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lupo 1

by Allan Fish

(Italy 1949 77m) DVD2 (Italy only, no English subs)

Aka. Il Lupo della Sila: The Wolf of the Sila

A tale of two crosses

p Dino de Laurentiis d Duilio Coletti w Duilio Coletti, Steno, Mario Monicelli, Carlo Musso, Ivo Perilli, Vincenzo Talarico ph Aldo Tonti ed Adriana Novelli m Enzo Masetti, Osvaldo Minervini art Ivo Perilli

Silvana Mangano (Rosaria Campolo), Amedeo Nazzari (Rocco Barra), Jacques Sernas (Salvatore Barra), Luisa Rossi (Orsolo Barra), Vittorio Gassman (Pietro Campolo), Olga Solbelli (Signora Campolo), Dante Maggio (Gennaro), Laura Cortese (little Rosaria), Michele Cappezzuoli (little Salvatore),

One hesitates to call director Duilio Coletti forgotten because it’s unlikely he was even known in the English speaking world in the first place. More surprising is that The Lure of the Sila isn’t better known; or at least, until recently. For too long, perceptions of post-war Italian cinema were that there was nothing but neo-realism and, indeed, little but Visconti, de Sica, Fellini and Rossellini. There were other neo-realist directors and films, of course, and it was one of these, Giuseppe de Santis’ Riso Amaro, that gave neo-realism its poster girl, Silvana Mangano.

What has until recently been overlooked is that Italian film c.1945-1955 was also home to many historical spectaculars and melodramas. The Lure of the Sila is one of these, and yet it seems to owe its ancestry not to Italy at all. It rather recalls the great Scandinavian melodramas of the silent era which Mauritz Stiller, Victor Sjöstrom used to turn out in Sweden and which were still then being made by Teuvo Tulio in Finland and other directors in Denmark and Norway. Continue Reading »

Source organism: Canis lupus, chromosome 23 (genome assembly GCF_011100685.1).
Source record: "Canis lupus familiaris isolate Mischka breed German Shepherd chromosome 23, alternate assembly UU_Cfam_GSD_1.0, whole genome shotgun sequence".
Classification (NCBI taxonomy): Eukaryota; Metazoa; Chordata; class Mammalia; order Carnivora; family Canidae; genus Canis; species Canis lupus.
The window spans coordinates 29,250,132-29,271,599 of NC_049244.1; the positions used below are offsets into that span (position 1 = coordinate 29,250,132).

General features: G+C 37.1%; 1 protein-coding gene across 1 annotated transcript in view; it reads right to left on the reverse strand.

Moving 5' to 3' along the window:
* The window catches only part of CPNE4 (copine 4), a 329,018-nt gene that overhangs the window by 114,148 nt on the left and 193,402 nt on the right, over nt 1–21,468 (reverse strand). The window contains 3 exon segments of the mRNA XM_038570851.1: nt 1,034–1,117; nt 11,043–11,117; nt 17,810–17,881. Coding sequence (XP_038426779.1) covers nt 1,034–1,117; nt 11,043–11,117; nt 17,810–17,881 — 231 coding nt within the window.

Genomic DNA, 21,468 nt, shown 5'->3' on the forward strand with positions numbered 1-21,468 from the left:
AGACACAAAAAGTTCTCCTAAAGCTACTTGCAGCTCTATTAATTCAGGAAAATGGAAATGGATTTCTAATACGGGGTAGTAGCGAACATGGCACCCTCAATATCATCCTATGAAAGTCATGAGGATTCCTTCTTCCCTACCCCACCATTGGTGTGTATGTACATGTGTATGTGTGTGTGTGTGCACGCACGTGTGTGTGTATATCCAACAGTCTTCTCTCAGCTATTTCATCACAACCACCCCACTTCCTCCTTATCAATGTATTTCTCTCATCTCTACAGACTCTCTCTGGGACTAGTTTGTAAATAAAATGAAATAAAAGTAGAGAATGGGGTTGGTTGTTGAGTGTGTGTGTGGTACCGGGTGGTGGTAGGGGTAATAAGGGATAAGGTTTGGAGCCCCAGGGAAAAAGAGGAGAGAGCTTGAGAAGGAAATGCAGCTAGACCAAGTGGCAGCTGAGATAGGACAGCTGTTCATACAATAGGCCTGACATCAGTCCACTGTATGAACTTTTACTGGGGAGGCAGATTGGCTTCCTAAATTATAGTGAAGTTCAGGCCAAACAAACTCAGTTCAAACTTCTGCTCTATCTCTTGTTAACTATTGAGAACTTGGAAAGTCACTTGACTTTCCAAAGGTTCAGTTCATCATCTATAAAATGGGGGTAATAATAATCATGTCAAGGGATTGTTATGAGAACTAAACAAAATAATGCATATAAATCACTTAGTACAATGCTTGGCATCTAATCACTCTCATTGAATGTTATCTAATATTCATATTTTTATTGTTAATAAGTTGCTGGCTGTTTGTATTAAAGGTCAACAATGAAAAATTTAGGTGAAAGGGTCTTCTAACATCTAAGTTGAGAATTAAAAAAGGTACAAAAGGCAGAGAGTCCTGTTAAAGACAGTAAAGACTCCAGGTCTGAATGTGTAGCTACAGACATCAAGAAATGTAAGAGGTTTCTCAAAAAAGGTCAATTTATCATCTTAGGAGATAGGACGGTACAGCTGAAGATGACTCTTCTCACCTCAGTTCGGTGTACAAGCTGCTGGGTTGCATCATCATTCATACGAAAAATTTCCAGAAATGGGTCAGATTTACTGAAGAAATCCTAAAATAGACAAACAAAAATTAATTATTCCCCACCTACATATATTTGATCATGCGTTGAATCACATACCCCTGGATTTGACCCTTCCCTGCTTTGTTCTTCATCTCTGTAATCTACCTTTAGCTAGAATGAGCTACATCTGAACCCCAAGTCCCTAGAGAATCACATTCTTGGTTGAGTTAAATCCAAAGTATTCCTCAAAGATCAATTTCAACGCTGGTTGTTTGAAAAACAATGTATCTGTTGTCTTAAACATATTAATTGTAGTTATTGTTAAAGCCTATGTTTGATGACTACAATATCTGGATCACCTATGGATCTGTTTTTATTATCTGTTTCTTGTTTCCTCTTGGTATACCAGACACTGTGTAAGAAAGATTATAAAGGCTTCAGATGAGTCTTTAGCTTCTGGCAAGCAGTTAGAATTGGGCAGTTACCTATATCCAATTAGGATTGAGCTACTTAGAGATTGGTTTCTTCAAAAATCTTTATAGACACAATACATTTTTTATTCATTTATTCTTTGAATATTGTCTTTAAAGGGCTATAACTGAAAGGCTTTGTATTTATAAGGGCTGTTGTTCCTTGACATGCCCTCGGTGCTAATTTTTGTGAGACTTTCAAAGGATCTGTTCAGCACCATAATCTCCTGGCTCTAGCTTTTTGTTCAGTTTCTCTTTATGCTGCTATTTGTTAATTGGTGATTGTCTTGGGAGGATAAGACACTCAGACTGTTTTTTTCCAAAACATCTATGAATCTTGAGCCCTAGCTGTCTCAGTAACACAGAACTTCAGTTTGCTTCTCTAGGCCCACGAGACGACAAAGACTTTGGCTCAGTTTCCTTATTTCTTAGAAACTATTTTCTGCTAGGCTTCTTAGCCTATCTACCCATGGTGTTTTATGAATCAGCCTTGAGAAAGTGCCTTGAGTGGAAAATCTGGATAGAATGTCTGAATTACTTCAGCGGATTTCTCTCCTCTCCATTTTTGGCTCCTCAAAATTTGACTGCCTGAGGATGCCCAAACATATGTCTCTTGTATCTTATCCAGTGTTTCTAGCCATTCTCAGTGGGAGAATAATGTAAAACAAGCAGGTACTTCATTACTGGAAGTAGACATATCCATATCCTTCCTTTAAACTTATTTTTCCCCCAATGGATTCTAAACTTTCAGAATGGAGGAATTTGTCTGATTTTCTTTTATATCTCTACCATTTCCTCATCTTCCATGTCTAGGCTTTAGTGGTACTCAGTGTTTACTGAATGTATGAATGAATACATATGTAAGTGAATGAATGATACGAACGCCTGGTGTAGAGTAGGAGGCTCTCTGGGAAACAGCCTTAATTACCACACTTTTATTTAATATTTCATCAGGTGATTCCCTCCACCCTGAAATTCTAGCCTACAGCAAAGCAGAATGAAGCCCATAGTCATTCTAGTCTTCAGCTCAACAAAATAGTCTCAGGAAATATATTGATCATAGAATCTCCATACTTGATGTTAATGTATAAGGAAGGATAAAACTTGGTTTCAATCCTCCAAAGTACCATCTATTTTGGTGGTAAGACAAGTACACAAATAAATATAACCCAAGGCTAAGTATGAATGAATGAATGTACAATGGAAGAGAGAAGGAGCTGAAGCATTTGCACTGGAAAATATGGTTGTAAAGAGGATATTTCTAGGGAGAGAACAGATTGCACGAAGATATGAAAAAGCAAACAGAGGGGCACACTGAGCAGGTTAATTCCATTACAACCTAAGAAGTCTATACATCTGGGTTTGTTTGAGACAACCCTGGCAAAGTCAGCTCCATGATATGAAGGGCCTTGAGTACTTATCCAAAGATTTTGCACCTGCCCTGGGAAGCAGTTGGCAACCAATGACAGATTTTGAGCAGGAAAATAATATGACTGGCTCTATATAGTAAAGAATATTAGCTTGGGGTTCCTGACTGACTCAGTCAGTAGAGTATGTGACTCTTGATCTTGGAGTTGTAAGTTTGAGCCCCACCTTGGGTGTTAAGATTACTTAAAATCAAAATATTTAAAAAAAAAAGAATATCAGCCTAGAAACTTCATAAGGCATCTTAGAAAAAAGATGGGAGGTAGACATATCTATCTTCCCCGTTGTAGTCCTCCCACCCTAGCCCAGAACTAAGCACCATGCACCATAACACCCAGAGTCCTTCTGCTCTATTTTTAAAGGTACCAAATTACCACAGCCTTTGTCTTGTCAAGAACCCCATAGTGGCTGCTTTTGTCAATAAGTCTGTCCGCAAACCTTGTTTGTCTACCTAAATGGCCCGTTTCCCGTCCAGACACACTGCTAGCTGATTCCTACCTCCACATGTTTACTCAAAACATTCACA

by Sam Juliano

It has taken a far longer time than we could ever have imagined, but I could now say with the utmost confidence that winter has been vanquished at last, and won’t be seen again, even in compromised form until a good seven or eight months from now.  Pollen allergies, the baseball season, short-sleeve shirts, sneakers, and the approaching Tribeca Film Festival, not to mention some April showers and a fast-approaching Easter Sunday have all converged to paint a picture of Spring and some glorious 70 degree temperatures.  Speaking of the Tribeca Film Festival, Lucille and I will again be armed with two press passes for the entire event, and I am presently attempting to put together an exhaustive schedule for the 11 days that comprise the April 17 to April 27 window.  Opening Day (the 16th) is not covered by the passes, but in effect it is a day of special events rather than the schedule proper anyway.  The preliminary (tentative) plans are now to see 37 films over the eleven days.  Yes, I know that is “certifiable” but I did see 38 last year.  There is no cost for the films, just for the toll getting over to the city, and maybe one or two tickets that will allow my daughter Melanie to come over for the Bjork documentary and teenage horror film that follows it.  Lucille, as usual will be my companion for most of the days, though for a few she will stay back to rest, allowing Broadway Bob Eagleson to fill in as he did last year.

The Romantic Films countdown is set to launch on Monday, May 12th, with the posting of the No. 101 choice, and will continue every Monday through Friday well into September.  The full results were sent out to the voters and writers shortly after being announced by Voting Tabulator Extraordinaire Angelo A. D’Arminio Jr, and will only be known by voters as they unspool in essays that have been reserved and assigned to an incredible 27 writers: Marilyn Ferdinand, Tony d’Ambra, Brandie Ashe, Jon Warner, Sachin Gandhi, Jaimie Grijalba, Duane Porter, Joel Bocko, Pat Perry, Judy Geater, John Greco, Maurizio Roca, Shubhajit Lahiri, Dean Treadway, Lucille Juliano, Allan Fish, Pedro Camolas, Stephen Mullen, Mike Norton, John Grant, Pierre de Plume, Jim Clark, J.D. Lafrance, Ed Howard, Sam Juliano, and possibly Peter Lenihan.  One surprise writer is also aboard for one essay.  As is the case with all the past genre countdowns, we are hoping for active comment threads under the reviews. Continue Reading »